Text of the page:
The National Credit Regulator (NCR) aims to amend certain provisions in the National Credit Act due to the rate of unsecured lending being worrisome for the regulator. According to the NCA, some credit providers are using loopholes in the NCA regulations to entice consumers to take out unsecured lending over asset-backed finance.
Gary Palmer, CEO of Paragon Lending Solutions, says that the current situation has made it difficult for property owners who require finance as the banks are focused on unsecured lending avenues. "Changes to the Act are only expected in the next financial year as the NCA tries to prevent the rate of unsecured lending. This could make it more difficult for consumers who require finance in the future but for the moment those who have assets may have only considered unsecured lending."
Unsecured lending rates are growing
With the ratio of household debt to disposable income hovering near 78%, the NCR is worried about unsecured lending rates, which has been growing 31% year-on-year. "With the global economy still in murky waters and economic growth in developed nations slowing, some financial institutions are not confident that economic difficulties are over yet and have come out cautioning consumers of borrowing more money," says Palmer.
But according to recent media reports, the NCR indicates that some consumers have been denied secured lending by the big transactional banks and are being offered money through more expensive, unsecured credit instead.
Palmer says that unsecured lending continues to be the core focus of banks' lending policies and they are unlikely to shift their business models. "The South African Reserve Bank's recent interest rate cut by 50 basis points to 5%, which is aimed at stimulating the economy through consumer spending, is unlikely to cause the banks to change their lending strategies."
Secondary lenders must play a key role
According to Palmer the current environment allows consumers and businesses to capitalise on having more disposable income and those in debt benefit from lower interest rates as the cost of paying off a loan is lower. The banks continue to favour unsecured lending to capitalise on profit and some consumers have been turned down secured loans for higher yielding unsecured loans.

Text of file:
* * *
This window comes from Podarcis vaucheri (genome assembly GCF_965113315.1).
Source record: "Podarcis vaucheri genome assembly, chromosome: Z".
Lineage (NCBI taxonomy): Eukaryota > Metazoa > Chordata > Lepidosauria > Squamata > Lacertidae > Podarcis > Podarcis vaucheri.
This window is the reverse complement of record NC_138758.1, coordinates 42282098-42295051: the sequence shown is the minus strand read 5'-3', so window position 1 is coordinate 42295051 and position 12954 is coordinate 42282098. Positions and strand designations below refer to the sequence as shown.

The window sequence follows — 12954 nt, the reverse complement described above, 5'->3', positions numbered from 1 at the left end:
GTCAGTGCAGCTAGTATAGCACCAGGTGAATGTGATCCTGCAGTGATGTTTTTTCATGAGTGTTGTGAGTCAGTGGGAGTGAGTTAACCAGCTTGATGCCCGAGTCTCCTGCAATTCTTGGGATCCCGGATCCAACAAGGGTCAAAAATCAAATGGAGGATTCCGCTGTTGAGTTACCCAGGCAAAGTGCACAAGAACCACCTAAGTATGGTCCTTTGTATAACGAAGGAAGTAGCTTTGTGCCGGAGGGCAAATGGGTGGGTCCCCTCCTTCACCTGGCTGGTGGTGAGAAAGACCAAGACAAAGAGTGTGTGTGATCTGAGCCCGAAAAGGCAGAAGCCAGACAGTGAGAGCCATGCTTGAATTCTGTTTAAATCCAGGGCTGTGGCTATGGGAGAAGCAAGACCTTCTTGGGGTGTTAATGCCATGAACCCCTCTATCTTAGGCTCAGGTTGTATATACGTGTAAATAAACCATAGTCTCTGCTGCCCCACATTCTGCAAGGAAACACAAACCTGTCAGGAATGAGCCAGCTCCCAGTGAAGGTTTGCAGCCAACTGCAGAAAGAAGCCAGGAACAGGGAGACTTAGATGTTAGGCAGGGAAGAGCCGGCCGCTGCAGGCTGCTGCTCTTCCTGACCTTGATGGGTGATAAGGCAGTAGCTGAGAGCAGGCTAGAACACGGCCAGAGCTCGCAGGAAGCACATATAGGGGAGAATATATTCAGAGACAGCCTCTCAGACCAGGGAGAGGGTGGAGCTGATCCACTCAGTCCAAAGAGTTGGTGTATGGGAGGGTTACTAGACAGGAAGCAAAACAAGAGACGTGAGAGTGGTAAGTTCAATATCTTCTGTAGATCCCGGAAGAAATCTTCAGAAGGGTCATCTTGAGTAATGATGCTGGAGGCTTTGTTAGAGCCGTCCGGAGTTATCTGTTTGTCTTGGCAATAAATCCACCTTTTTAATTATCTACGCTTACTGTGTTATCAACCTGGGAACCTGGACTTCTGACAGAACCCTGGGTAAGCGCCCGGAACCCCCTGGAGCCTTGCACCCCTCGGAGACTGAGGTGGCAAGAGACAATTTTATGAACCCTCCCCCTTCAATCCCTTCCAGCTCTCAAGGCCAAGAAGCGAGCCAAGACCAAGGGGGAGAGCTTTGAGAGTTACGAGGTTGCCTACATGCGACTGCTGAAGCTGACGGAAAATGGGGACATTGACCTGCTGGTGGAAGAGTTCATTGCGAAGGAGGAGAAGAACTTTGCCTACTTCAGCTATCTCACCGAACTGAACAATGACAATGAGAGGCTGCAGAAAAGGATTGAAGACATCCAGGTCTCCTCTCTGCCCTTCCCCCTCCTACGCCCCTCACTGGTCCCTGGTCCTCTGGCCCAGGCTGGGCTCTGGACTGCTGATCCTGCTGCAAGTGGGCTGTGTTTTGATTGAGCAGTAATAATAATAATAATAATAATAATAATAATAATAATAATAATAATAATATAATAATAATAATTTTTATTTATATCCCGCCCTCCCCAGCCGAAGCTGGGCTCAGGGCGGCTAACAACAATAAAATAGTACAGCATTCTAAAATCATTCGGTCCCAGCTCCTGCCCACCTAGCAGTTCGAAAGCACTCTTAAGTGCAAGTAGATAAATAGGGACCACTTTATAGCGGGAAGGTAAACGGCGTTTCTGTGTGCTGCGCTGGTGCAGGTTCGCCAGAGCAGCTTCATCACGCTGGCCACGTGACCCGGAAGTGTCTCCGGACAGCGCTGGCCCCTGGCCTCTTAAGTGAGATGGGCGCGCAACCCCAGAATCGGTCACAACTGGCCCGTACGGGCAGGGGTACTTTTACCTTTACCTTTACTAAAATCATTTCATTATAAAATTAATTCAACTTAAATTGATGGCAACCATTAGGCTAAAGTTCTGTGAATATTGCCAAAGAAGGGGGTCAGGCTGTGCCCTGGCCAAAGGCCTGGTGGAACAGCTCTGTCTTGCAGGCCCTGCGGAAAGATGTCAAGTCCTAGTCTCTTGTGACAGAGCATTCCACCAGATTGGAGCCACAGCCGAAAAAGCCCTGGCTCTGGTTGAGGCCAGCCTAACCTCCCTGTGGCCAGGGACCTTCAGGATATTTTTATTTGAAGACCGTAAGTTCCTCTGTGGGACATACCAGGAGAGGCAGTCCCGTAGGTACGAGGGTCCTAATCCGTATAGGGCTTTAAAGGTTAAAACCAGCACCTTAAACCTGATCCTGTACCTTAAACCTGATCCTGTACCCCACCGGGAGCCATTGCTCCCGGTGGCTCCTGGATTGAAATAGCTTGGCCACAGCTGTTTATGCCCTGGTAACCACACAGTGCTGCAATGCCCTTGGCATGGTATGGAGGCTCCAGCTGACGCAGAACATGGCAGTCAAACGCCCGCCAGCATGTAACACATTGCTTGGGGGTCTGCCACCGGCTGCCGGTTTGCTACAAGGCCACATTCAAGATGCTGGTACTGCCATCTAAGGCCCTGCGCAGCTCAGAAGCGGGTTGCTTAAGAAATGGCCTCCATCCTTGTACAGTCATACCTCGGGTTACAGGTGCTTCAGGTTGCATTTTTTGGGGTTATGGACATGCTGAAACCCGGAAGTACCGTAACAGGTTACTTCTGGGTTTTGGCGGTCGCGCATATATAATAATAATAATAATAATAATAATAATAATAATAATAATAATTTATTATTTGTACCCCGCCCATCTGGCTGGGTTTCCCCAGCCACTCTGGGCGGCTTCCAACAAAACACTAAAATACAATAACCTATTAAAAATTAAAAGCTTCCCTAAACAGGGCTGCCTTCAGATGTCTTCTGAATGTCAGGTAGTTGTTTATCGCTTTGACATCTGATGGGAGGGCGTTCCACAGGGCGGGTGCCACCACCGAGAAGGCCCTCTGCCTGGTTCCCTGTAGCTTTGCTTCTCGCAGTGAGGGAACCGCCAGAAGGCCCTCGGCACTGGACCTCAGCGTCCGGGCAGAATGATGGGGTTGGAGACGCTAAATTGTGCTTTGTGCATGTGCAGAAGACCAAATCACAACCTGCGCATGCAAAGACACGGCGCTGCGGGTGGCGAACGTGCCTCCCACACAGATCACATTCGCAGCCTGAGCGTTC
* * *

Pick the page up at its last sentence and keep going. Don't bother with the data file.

"Due to these factors, property investors who require asset-backed short-term liquidity for commercial purposes are often subject to lengthy processing and tougher lending criteria and may not be privy to immediate cash flow. This could jeopardise their business interests," Palmer says.
Because of this, secondary lenders need to play a key role in providing liquidity to the commercial market as they have the ability to lend money to asset-backed customers who need short-term cash flow. "Secured lenders are able to process applications quicker and provide asset-backed clients with financial solutions and a formal bank guarantee within seven days."
Palmer says that local property investors should not be deterred from securing finance against their assets as they can continue to grow their businesses despite resistance from commercial banks. Most reputable second tier lenders will be able to secure funding for commercial developments that may not have been approved by a commercial bank.
This sounds like it could bring stability to 2'nd tier lender loan books. But 7 days is way too long a turn around time. Especially in our modern digital age. Make it quicker, make it the same cost or cheaper and I might consider not asking my bank first anyway. Posted on 20 Aug 2012 10:01
LEGAL DISCLAIMER: This Message Board accepts no liability of legal consequences that arise from the Message Boards (e.g. defamation, slander, or other such crimes). All posted messages are the sole property of their respective authors. The maintainer does retain the right to remove any message posts for whatever reasons. People that post messages to this forum are not to libel/slander nor in any other way depict a company, entity, individual(s), or service in a false light; should they do so, the legal consequences are theirs alone. Bizcommunity.com will disclose authors' IP addresses to authorities if compelled to do so by a court of law.